A small device created by scientists at MIT and the Singapore-MIT Alliance for Research and Technology could improve the safety and effectiveness of cell therapy treatments for patients with spinal cord injuries.
In cell therapy, doctors create what are called induced pluripotent stem cells by reprogramming skin or blood cells from a patient. These stem cells are then encouraged to become progenitor cells, which can develop into spinal cord cells. These new cells can help regenerate part of the damaged spinal cord. However, if some of the stem cells don’t fully transform into progenitor cells, they can form tumors.
Researchers developed a microfluidic cell sorter that can remove about half of these undifferentiated cells—those that might become tumors—from a batch, without harming the fully developed progenitor cells.
The device can sort more than 3 million cells per minute without needing special chemicals. By connecting multiple devices together, they can sort more than 500 million cells per minute, making it a viable option to improve the safety of cell therapy treatments.
Even though cell therapy has the potential to treat spinal cord injuries effectively, the presence of undifferentiated stem cells poses a significant risk of cancer.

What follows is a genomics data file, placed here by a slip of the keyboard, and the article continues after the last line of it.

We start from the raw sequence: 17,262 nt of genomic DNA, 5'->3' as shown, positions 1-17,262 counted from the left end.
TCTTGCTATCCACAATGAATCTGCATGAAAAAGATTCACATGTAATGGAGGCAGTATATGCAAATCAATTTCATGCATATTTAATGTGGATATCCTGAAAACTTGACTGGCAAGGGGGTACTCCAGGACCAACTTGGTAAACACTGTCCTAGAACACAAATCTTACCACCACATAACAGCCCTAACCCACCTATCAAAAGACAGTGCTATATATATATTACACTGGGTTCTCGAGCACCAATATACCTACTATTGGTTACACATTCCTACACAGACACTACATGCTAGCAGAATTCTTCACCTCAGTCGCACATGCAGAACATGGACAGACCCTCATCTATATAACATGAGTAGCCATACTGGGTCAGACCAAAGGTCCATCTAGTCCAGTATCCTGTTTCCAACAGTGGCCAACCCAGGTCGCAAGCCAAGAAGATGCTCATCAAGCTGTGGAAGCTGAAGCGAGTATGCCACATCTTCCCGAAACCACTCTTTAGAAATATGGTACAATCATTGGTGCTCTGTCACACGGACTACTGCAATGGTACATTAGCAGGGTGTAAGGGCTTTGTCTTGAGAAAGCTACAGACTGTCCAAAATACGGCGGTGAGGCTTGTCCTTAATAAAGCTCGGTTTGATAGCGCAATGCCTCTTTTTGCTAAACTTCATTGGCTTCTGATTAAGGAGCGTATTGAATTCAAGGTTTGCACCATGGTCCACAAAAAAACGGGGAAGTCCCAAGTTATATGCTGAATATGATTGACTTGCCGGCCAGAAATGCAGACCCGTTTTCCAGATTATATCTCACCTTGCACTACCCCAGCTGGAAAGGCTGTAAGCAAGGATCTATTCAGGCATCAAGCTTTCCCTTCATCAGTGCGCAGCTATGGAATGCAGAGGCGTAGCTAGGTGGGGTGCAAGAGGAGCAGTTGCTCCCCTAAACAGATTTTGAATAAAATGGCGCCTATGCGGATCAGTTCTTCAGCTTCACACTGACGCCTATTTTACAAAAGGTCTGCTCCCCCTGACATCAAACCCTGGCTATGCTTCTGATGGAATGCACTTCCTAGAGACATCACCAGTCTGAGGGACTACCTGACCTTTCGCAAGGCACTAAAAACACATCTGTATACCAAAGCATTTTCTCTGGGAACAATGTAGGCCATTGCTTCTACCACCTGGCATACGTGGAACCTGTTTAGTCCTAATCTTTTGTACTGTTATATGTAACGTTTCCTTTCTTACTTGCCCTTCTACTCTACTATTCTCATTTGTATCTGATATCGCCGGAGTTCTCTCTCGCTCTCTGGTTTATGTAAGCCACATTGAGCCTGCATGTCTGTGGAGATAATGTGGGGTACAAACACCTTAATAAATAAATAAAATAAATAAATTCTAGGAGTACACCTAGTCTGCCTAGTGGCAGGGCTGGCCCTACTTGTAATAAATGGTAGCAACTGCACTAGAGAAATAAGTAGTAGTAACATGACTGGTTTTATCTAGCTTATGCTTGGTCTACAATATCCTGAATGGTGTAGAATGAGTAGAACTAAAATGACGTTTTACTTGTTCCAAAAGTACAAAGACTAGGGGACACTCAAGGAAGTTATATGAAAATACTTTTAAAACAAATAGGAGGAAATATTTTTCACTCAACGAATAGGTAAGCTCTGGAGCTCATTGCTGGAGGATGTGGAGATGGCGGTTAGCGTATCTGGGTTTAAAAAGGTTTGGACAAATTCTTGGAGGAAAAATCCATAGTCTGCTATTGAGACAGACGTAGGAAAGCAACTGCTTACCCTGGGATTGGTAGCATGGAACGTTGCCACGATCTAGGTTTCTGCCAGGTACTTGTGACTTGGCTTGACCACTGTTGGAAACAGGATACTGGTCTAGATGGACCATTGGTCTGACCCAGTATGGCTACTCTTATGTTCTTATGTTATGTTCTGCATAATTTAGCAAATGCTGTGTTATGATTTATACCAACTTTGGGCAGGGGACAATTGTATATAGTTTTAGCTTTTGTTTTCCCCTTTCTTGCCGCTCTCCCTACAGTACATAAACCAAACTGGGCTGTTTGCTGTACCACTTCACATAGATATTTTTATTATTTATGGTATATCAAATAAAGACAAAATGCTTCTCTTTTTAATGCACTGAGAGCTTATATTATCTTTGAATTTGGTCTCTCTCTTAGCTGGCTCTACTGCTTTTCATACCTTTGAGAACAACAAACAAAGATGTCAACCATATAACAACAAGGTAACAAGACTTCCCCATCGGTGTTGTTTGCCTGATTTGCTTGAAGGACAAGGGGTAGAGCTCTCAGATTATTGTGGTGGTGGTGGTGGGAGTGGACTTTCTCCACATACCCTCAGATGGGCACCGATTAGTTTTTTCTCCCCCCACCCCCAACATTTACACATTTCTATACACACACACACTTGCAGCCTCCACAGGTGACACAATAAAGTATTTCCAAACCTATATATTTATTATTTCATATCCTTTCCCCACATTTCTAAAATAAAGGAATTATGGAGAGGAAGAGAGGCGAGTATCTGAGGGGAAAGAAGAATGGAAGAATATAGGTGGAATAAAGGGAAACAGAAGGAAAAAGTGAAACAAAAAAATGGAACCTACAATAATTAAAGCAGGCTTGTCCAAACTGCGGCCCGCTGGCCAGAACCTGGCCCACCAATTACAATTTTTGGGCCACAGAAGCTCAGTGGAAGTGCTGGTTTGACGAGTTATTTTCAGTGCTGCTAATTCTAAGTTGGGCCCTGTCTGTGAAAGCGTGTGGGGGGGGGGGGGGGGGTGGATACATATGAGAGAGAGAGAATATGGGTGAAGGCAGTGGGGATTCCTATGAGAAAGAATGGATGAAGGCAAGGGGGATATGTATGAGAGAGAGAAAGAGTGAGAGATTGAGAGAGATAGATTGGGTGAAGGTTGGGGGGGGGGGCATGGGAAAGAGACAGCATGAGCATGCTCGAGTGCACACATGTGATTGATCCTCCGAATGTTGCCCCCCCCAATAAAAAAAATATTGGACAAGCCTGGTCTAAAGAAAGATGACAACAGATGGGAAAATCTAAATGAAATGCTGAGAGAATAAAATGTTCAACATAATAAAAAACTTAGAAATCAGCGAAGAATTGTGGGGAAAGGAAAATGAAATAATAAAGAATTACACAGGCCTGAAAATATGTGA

The microfluidic sorter works by separating cells based on their size. Pluripotent stem cells are larger than the progenitor cells they become. The sorter channels cells through a spiral-shaped pathway, where forces push them to specific locations in the fluid stream based on their size. This allows the sorter to separate the larger stem cells from the smaller progenitor cells.
By running the sorter twice at different speeds, researchers found they could remove about 50 percent of the larger cells in one pass.
The researchers are now conducting larger studies and animal trials to confirm if the purified cells work better in living organisms. Removing more undifferentiated cells could improve the effectiveness and safety of cell therapies.
This device has the potential to make cell therapy treatments safer and more accessible, benefiting millions of patients worldwide.
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